If good data is key to decarbonization, more than half of Asia’s economies are being locked out of progress, this report says

(Credit: Unsplash)

This article is brought to you thanks to the collaboration of The European Sting with the World Economic Forum.

Author: Ewan Thomson, Senior Writer, Forum Agenda

  • A new report from energy think tank Ember highlights major gaps in power-sector data in 24 Asian economies.
  • Reliable data on power generation is crucial to measuring the rate of progress in cutting emissions, the report says.
  • India achieved the highest rating in the Ember report thanks to its work to create a single, open-access data portal that aggregates data from across the country.

If measuring something is the first step towards understanding it, and understanding something is necessary to be able to improve it, then good data is the key to unlocking positive change. This is particularly true in the energy sector as it seeks to decarbonize.

But some countries have a data problem, according to energy think tank Ember and climate solutions enabler Subak’s Asia Data Transparency Report 2023, and this lack of open and reliable power-generation data is holding back the speed of the clean power transition in the region.

Asia is responsible for around 80% of global coal consumption, making it a big contributor to carbon emissions. Progress is being made on reducing these emissions, but without reliable data on power generation, measuring the rate of this progress will be challenging.

These charts show how different Asian economies are faring on data transparency on power generation, and what can be done to improve both the quality and quantity of the data.

Over half of Asia lacks power data transparency

There are major data gaps in 24 out of the 39 Asian economies covered in the Ember research. This means it is unclear whether the energy needs of the nearly 700 million people in these 24 economies are being met with renewables or fossil fuels.

“Open and easily accessible power sector data is necessary to enable Asian economies to decarbonize fast, as data enables tracking and monitoring of clean power targets, evidence-based policy-making and grid optimization for better flexibility,” the report says.

Data quality only partially linked to income

The report seeks to understand any patterns among the countries that lack reliable data, and the above chart shows that higher-income economies tend to score better than lower-income economies for data transparency – but not always. Bangladesh, India and Sri Lanka all rate higher than upper-middle income economies in the region.

There is a slight positive correlation between the size of power demand and overall data transparency scores, although the bottom five countries, which had no data at all, were from a range of income groups.

With no firm correlation among the lower-performing economies, the secret of success could lie in government initiatives. India’s power data is highlighted in the report as a potential lighthouse showing other economies the way forward.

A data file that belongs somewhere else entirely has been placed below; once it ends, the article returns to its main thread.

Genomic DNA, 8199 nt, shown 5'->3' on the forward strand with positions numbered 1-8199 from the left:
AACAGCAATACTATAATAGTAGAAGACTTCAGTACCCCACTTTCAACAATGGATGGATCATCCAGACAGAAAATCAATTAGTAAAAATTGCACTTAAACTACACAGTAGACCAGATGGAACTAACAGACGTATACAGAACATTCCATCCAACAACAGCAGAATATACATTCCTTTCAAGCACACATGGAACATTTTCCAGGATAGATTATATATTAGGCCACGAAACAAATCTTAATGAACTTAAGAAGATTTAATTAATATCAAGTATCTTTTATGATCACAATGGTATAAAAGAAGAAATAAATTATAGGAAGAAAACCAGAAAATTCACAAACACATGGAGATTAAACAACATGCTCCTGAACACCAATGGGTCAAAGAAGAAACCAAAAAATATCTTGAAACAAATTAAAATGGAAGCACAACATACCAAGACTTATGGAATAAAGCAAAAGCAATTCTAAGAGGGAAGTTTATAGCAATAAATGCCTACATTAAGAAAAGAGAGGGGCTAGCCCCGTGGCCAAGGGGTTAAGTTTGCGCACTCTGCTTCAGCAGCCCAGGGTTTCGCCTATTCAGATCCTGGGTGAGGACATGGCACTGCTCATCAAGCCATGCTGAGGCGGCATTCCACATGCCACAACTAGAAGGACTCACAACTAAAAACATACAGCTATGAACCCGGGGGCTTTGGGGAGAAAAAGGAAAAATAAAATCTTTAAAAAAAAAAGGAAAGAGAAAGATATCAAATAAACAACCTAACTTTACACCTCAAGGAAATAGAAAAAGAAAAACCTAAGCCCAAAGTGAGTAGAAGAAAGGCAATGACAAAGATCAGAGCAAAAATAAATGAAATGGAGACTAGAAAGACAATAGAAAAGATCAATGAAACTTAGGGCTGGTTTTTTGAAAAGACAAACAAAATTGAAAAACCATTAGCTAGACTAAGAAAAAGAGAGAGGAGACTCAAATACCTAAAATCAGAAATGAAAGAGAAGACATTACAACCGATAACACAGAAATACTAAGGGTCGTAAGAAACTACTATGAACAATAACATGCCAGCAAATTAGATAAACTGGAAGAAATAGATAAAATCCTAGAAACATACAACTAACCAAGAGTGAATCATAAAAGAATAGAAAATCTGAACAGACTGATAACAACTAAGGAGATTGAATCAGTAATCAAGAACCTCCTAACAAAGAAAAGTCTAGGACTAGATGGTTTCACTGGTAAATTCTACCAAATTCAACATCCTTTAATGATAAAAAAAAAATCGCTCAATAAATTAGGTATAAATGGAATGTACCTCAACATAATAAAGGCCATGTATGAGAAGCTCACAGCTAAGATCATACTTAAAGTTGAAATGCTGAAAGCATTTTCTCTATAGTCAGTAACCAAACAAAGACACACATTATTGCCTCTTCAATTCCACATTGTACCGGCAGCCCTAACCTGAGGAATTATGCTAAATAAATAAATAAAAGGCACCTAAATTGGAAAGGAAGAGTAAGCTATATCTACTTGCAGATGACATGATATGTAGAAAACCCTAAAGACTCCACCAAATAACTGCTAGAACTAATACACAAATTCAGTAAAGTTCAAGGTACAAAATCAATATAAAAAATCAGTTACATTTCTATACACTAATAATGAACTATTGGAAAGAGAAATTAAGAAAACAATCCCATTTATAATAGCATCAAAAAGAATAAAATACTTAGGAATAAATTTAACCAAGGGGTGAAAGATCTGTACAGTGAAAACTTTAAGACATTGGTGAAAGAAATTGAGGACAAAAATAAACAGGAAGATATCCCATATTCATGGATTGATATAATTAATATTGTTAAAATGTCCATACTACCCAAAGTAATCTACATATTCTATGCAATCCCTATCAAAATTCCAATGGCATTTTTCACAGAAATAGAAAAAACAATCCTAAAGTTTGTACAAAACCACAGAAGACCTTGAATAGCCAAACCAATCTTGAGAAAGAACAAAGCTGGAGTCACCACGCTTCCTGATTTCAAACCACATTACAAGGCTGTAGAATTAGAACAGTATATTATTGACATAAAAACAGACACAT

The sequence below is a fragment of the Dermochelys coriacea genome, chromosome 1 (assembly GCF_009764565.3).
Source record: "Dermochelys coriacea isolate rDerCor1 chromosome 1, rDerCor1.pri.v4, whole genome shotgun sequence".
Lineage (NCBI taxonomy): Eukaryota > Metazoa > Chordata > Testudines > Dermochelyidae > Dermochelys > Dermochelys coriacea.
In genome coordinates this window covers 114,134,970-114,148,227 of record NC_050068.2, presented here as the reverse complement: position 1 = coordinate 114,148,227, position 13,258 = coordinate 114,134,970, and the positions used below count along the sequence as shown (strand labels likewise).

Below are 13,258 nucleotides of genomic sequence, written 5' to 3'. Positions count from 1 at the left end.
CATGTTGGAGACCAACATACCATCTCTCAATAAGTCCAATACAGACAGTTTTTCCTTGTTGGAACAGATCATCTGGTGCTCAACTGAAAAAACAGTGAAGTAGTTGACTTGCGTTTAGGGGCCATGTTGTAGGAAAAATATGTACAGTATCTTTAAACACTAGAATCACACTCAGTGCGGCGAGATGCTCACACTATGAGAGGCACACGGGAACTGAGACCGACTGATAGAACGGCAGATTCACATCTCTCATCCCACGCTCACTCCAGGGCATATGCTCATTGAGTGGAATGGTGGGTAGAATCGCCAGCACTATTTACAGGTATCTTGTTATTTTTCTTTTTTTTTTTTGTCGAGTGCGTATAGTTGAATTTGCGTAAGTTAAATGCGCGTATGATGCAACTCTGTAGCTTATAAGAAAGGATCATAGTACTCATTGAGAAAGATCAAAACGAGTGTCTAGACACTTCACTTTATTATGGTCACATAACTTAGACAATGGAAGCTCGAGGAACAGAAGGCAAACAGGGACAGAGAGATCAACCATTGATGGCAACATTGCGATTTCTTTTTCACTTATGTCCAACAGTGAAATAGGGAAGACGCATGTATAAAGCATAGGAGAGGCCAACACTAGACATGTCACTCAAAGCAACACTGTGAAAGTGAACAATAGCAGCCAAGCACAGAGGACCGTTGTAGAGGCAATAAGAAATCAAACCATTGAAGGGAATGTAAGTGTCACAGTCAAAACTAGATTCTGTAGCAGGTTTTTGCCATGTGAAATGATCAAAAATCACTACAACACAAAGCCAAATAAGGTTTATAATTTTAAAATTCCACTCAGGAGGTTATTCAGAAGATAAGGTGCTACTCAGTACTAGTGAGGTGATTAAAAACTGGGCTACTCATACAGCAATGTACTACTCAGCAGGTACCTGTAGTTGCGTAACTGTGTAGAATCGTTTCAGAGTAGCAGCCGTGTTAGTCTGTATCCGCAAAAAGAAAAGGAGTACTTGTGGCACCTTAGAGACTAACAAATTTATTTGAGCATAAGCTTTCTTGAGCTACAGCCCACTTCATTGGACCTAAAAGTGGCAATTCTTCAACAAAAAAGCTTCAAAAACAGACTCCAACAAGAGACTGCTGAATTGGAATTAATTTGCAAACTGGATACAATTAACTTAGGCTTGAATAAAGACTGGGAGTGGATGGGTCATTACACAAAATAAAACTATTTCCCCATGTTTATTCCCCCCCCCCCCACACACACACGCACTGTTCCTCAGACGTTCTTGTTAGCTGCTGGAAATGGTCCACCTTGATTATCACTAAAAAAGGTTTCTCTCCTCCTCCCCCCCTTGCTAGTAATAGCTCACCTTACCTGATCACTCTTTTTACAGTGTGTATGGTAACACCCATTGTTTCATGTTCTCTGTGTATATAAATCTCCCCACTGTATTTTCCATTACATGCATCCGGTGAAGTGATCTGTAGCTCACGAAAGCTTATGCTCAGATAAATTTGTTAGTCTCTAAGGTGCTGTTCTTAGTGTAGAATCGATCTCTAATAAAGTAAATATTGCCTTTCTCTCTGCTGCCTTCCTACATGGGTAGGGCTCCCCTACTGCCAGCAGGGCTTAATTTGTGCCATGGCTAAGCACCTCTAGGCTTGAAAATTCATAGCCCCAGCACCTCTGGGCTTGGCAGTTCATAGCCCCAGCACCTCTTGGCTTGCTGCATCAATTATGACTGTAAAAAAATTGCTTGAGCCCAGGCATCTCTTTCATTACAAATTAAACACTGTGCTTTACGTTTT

India held up as an example


Use the dropdown function to select India.

The above chart measures six rating criteria for power data – including fuel breakdown, ease of access, publishing lag and geographical granularity.

India achieved the highest rating thanks to its work to create a single, open-access data portal with the private sector that aggregates data from its 28 states and eight union territories.

The Vasudha Foundation – a non-profit energy think tank that is working with the Indian government – built the one-stop power data dashboard by collecting data from multiple reports and portals, which were manually collated.


How is the World Economic Forum driving the energy transition?

The World Economic Forum’s Platform for Shaping the Future of Energy, Materials and Infrastructure works across six industries: electricity, oil and gas, mining and metals, chemicals and advanced materials, engineering and construction, and advanced energy solutions. It enables government and business to work together to accelerate the transformation of energy, materials and infrastructure systems.

Contact us for more information on how to get involved.

Future ambitions include the development of automated workflows to speed up the process, and the collection of data on energy usage and consumer behaviour. This valuable demand-side data can help to identify customers’ needs while ensuring grid stability, as India ramps up its more intermittent renewable energy supply.

Report recommendations for more transparent data

Reflecting on the success of India’s power data practice, the report also gives nine recommendations for other economies to help improve their data quality, which include;

  • Removing all restrictions for accessing data.
  • Providing data in comprehensive and appropriate formats to enable varied uses.
  • Making data available in one central location in machine-readable formats.
  • Digitizing archival materials and publishing them as bulk data that has permanent, lasting access.
  • Using unique identifiers to avoid erroneous interpretation.

The call for more data transparency is reflected in the World Economic Forum’s Fostering Effective Energy Transition 2022 report, which outlines the need for reliable data to better “determine the magnitude and prevalence of the challenge” across local and national level.

Speak your Mind Here

Fill in your details below or click an icon to log in:

WordPress.com Logo

You are commenting using your WordPress.com account. Log Out /  Change )

Facebook photo

You are commenting using your Facebook account. Log Out /  Change )

Connecting to %s

%d bloggers like this: